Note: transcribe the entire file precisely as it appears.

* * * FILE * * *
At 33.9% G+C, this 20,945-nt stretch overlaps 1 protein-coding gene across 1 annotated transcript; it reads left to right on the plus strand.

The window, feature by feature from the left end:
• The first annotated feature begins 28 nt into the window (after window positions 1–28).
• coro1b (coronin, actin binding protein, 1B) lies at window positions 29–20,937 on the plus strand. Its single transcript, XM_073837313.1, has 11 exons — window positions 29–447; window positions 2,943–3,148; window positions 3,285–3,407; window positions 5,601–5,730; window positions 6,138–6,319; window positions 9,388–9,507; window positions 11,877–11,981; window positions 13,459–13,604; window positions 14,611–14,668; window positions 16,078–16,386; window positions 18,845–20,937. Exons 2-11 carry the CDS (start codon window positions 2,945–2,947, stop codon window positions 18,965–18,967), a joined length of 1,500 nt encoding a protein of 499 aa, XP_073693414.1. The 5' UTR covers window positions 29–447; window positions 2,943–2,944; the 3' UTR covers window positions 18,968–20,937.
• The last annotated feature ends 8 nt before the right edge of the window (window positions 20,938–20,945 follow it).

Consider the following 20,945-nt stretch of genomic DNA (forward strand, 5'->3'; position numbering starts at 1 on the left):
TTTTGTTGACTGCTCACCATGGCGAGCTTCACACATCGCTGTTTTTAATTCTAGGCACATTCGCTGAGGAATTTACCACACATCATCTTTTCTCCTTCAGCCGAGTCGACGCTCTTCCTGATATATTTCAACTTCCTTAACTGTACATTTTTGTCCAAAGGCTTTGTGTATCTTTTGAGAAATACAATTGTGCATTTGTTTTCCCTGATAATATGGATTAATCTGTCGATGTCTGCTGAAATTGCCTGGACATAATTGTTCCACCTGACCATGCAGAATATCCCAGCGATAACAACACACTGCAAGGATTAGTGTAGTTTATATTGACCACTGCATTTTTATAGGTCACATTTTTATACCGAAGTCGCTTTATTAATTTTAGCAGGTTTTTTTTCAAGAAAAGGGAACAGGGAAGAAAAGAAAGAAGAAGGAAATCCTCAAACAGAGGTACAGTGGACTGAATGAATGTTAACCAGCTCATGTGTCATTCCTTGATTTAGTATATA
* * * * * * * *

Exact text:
At 33.9% G+C, this 20,945-nt stretch overlaps 1 protein-coding gene across 1 annotated transcript; it reads left to right on the plus strand.

The window, feature by feature from the left end:
• The first annotated feature begins 28 nt into the window (after window positions 1–28).
• coro1b (coronin, actin binding protein, 1B) lies at window positions 29–20,937 on the plus strand. Its single transcript, XM_073837313.1, has 11 exons — window positions 29–447; window positions 2,943–3,148; window positions 3,285–3,407; window positions 5,601–5,730; window positions 6,138–6,319; window positions 9,388–9,507; window positions 11,877–11,981; window positions 13,459–13,604; window positions 14,611–14,668; window positions 16,078–16,386; window positions 18,845–20,937. Exons 2-11 carry the CDS (start codon window positions 2,945–2,947, stop codon window positions 18,965–18,967), a joined length of 1,500 nt encoding a protein of 499 aa, XP_073693414.1. The 5' UTR covers window positions 29–447; window positions 2,943–2,944; the 3' UTR covers window positions 18,968–20,937.
• The last annotated feature ends 8 nt before the right edge of the window (window positions 20,938–20,945 follow it).

Consider the following 20,945-nt stretch of genomic DNA (forward strand, 5'->3'; position numbering starts at 1 on the left):
TTTTGTTGACTGCTCACCATGGCGAGCTTCACACATCGCTGTTTTTAATTCTAGGCACATTCGCTGAGGAATTTACCACACATCATCTTTTCTCCTTCAGCCGAGTCGACGCTCTTCCTGATATATTTCAACTTCCTTAACTGTACATTTTTGTCCAAAGGCTTTGTGTATCTTTTGAGAAATACAATTGTGCATTTGTTTTCCCTGATAATATGGATTAATCTGTCGATGTCTGCTGAAATTGCCTGGACATAATTGTTCCACCTGACCATGCAGAATATCCCAGCGATAACAACACACTGCAAGGATTAGTGTAGTTTATATTGACCACTGCATTTTTATAGGTCACATTTTTATACCGAAGTCGCTTTATTAATTTTAGCAGGTTTTTTTTCAAGAAAAGGGAACAGGGAAGAAAAGAAAGAAGAAGGAAATCCTCAAACAGAGGTACAGTGGACTGAATGAATGTTAACCAGCTCATGTGTCATTCCTTGATTTAGTATATA